April 2018

New start-up rolls out nation’s first Woman-To-Woman ridesharing app in Toronto

by Mike Beggs

“A woman is entitled to travel in peace.”

That’s the basic premise behind DriveHer, Canada’s first Woman-To-Woman (W2W) ridesharing app, which was rolled out in Toronto on March 16 with a fleet of approximately 100 female drivers, and 1,000 customers.

Catching the wave of the massive #MeToo and Times Up movement, this, the city’s latest licensed Private Transportation Company (PTC) is designed to provide a safe transportation alternative for women, as well as an entrepreneurial opportunity in a heavily male-dominated industry (where women account for 60 percent of revenues, but just two percent of its drivers).

“DriveHer eliminates a lot of the discomfort women may feel using existing platforms, and provides drivers and passengers a sense of community unmatched by other apps,” says founder Aisha Addo.

“We always have to create that space for women. We need a service like this.”

This Ghananian native was inspired to launch a W2W service (already existent in cities like New York and London) about 1.5 years ago, after hearing stories from around the world about women being sexually harassed and assaulted in transportation vehicles, and from her own late night ride home which “turned south”, when the driver’s conversation took on unsettling sexual overtones.

“I said to myself, this is getting really awkward, and really weird,” she recalls. “I ended up calling up a friend on my cellphone.”

“There are so many women out there that feel this on a daily basis. I know a lot of young girls who feel they have to have a designated driver, to avoid taking these trips late at night.”

While certainly not wanting to typecast all male drivers, she says it’s about creating a comfort zone where women can feel relaxed, and chitchat with the female behind the wheel.

Also executive director of the not-for-profit organization Power 4 Girls, Addo intended to have this service operating last summer, but ran into some frustrating regulatory roadblocks.

“There were times I wanted to stop and say, ‘Forget this,’” she related at a downtown press conference. “Then a woman would message me, or call. I’m really happy to say our app launches today.”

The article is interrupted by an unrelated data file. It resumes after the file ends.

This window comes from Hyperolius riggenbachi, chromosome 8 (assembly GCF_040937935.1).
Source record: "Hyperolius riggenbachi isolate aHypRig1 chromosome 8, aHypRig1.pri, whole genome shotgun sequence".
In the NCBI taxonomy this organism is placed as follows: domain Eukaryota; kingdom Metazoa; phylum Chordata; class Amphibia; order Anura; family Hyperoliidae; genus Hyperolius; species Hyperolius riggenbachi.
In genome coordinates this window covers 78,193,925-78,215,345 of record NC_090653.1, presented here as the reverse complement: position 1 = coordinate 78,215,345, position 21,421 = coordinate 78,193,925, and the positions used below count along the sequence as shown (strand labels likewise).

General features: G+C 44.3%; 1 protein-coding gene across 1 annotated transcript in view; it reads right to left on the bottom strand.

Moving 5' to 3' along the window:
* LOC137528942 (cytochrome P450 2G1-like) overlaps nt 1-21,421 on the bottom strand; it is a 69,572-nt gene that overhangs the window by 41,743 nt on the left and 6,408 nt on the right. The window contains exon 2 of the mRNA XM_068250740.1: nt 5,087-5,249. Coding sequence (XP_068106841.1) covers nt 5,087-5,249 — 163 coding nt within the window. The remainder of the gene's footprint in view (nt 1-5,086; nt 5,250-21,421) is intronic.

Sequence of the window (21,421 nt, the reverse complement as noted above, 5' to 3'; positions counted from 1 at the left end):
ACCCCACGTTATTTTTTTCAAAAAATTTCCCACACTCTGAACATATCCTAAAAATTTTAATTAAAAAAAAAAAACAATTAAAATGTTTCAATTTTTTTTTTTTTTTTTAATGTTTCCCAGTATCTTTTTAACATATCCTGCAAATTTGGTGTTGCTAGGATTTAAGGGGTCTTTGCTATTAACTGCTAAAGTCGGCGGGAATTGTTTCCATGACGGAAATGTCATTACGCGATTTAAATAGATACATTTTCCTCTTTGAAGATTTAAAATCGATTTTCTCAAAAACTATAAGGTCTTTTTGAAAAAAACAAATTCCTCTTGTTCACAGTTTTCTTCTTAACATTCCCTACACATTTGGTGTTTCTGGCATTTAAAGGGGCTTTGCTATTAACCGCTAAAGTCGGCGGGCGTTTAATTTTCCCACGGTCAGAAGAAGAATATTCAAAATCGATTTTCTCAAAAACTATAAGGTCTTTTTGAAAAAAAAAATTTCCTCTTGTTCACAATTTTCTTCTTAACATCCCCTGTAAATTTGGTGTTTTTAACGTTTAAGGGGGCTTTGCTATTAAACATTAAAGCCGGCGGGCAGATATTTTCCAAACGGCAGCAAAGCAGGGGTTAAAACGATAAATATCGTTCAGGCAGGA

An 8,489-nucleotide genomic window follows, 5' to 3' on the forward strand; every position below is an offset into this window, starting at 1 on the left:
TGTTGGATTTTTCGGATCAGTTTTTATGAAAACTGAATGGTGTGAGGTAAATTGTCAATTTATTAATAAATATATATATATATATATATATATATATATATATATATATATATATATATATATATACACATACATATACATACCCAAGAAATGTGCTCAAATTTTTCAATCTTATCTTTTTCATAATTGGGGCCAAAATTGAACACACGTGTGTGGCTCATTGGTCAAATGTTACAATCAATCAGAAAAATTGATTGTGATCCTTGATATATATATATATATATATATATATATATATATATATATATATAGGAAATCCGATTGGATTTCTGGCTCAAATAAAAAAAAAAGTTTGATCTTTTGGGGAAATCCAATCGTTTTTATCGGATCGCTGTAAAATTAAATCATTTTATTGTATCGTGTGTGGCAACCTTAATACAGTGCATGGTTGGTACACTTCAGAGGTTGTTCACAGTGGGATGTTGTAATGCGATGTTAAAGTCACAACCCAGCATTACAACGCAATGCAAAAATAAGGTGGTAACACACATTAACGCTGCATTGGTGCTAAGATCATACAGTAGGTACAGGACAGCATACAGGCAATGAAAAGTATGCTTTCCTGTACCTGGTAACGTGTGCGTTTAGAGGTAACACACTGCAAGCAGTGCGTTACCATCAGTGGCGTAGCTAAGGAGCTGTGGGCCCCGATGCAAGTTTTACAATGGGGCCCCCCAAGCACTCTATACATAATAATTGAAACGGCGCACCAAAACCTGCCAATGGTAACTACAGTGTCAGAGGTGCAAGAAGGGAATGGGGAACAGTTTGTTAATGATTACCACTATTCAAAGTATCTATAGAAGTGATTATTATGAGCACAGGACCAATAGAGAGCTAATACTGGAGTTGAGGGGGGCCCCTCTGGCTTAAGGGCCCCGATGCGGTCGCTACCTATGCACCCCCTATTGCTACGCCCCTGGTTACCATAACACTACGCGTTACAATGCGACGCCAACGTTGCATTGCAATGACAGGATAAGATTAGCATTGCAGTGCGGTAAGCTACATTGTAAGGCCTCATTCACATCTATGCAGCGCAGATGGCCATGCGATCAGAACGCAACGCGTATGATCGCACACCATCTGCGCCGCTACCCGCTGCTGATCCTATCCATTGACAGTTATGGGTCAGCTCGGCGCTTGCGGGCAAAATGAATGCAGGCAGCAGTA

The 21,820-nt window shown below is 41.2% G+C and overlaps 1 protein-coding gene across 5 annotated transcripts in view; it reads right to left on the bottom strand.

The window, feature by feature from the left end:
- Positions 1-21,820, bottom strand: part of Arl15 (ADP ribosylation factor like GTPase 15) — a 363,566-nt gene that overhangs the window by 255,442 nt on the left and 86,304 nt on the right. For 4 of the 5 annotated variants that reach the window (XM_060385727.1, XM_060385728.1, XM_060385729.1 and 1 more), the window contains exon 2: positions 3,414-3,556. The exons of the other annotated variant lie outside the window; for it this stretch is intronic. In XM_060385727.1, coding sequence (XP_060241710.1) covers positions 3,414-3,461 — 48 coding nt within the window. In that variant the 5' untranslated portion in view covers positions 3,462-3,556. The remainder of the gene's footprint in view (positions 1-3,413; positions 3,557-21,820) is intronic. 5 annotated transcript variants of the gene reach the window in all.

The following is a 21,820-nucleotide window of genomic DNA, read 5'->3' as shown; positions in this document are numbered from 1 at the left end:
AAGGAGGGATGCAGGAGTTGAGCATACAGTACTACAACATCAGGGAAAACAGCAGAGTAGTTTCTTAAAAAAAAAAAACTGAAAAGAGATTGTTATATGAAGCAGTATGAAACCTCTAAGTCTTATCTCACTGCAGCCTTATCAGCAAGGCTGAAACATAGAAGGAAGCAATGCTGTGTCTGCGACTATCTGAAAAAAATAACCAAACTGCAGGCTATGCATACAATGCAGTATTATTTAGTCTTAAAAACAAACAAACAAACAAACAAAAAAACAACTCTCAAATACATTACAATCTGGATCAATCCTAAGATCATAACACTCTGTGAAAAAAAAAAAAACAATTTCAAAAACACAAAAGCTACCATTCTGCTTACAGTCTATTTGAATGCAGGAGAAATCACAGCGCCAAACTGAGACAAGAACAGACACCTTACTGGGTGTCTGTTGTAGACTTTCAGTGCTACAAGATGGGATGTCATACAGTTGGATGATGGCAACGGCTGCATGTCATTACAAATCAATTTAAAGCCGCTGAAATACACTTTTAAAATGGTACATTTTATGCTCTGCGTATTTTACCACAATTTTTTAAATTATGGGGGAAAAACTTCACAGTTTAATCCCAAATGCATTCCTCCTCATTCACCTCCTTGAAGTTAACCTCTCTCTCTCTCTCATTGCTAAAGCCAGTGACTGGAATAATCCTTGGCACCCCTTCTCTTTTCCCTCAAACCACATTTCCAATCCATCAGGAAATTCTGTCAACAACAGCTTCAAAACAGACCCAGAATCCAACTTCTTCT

She explains that Toronto Municipal Licensing and Standards was reticent to issue DriveHer a PTC license, with fears the service could be deemed discriminatory against men. However human rights lawyer Saron Gebresellassi successfully intervened on her behalf.

“The MLS was saying, ‘We don’t know’… Is that insane or what?” Gebresellassi asks. “Here we are in the #MeToo era. What we had to go through. I thought I lived in a city that was more progressive.”

According to Addo, DriveHer has ridesharing coverage through NorthBridge Insurance, all of its drivers have undergone “rigorous” background checks, its prices will be competitive (with no surge pricing), and drivers will have ID stickers on the front and back of their cars.

The DriveHER app will be available on both Android and IOS platforms, and includes such features as Pre-Scheduled Rides, Safety Tips, and an Emergency button for passengers (providing real time information on where the driver is located).  

“I think that is really important, because a lot of times women won’t report these incidents because of the time commitment, they’re ashamed, or they don’t know where to go,” she offers.

DriveHer will transport men who are traveling with a woman, at the driver’s discretion.

Addo hopes to gradually expand this service across Canada, and internationally. She says Montreal is the next city up, and that Ottawa and Halifax are already “buzzing” about it.

At the press conference, a woman named Rolacke enthused, “It’s conversation. It’s comfort. It’s peace of mind. I’m really excited to download it and try it out.”

But on the downtown streets, Mark Currie, married with two daughters, observed, “It’s sad we need something like that. But I can understand why (a woman) would feel that way.”

A young woman named Alex added, “I think it’s a good idea. I’ve been fine, but I’ve heard stories from my friends about riding in Ubers.”

However, Toronto’s licensed taxi operators question the need for such a service, given that they are trained professional drivers, their cabs are marked with a number, and have mandatory security cameras (unlike PTC’s). They stress that the city has already been flooded with an additional 60,000 Uber X cars, along with Lyft, and other smaller PTC’s over the past two years, undermining their incomes.

“How big does the City of Toronto think the financial support pie of consumers is?” asks long-time owner/operator Gerry Manley. “Or is it, as I suspect, an ever-growing licensing cash cow leading to this industry being self-regulating with virtually no City involvement other than taking in the money?”

But Mississauga plate owner Peter Pellier suggests, “The #MeToo campaign has changed the playing field. Many women will avail themselves of this service to ensure their safety, and comfort.”


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